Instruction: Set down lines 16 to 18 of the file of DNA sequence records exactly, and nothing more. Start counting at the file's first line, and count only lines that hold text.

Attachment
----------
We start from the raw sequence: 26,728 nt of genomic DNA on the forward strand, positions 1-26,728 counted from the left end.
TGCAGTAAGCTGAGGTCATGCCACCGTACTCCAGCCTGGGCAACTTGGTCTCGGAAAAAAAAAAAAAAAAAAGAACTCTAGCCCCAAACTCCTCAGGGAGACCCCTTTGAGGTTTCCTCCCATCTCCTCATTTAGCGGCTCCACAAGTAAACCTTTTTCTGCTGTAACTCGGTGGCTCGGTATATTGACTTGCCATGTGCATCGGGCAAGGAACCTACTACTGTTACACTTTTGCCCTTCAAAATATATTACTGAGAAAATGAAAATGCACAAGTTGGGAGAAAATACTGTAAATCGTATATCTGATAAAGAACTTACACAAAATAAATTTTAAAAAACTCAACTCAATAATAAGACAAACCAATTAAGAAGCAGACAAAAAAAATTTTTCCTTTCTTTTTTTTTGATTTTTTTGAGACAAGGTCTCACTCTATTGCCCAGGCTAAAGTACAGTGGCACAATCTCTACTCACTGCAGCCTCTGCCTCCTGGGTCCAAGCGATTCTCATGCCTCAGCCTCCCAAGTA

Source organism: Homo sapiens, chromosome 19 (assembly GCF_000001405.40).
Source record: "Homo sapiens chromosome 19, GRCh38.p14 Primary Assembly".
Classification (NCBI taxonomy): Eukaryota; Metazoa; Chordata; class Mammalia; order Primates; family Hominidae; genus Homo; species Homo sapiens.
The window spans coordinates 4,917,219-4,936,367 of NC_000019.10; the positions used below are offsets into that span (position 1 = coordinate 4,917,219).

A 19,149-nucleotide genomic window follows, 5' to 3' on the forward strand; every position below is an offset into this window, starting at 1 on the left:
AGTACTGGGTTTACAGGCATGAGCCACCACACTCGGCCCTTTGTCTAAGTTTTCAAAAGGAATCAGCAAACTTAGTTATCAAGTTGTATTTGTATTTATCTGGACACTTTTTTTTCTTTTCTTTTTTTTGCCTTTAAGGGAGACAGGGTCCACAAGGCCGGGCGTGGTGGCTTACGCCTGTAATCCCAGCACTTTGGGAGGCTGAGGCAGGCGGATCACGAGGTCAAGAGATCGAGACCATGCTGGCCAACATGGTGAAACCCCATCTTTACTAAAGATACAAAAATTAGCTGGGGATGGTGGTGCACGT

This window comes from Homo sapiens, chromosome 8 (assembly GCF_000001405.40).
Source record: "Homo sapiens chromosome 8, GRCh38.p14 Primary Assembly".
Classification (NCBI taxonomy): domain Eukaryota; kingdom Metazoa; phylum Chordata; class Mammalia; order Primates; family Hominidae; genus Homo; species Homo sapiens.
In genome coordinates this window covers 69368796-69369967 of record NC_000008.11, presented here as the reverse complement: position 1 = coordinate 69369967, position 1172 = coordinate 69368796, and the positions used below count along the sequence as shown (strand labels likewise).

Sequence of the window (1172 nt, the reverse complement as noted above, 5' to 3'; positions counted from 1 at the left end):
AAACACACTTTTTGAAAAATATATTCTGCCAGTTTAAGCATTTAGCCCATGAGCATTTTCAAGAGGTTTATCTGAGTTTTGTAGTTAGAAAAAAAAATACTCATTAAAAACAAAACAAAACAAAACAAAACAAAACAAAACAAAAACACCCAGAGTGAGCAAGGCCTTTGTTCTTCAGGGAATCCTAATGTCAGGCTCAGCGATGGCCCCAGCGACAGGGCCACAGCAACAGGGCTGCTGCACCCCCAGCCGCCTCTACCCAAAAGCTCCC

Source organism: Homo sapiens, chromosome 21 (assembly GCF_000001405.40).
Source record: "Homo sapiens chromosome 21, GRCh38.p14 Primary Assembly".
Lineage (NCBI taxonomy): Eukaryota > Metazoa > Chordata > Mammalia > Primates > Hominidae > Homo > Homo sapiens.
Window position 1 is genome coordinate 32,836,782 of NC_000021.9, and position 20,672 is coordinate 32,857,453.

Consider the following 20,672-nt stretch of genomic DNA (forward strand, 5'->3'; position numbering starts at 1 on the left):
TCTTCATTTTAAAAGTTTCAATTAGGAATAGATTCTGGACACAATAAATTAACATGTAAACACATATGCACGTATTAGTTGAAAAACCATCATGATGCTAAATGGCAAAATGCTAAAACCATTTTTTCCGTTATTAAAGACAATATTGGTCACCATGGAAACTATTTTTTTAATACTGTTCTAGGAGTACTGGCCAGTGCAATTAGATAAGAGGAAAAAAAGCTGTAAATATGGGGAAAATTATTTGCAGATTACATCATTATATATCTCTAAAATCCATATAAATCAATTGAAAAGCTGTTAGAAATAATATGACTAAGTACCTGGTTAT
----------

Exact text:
Source record: "Homo sapiens chromosome 21, GRCh38.p14 Primary Assembly".
Lineage (NCBI taxonomy): Eukaryota > Metazoa > Chordata > Mammalia > Primates > Hominidae > Homo > Homo sapiens.
Window position 1 is genome coordinate 32,836,782 of NC_000021.9, and position 20,672 is coordinate 32,857,453.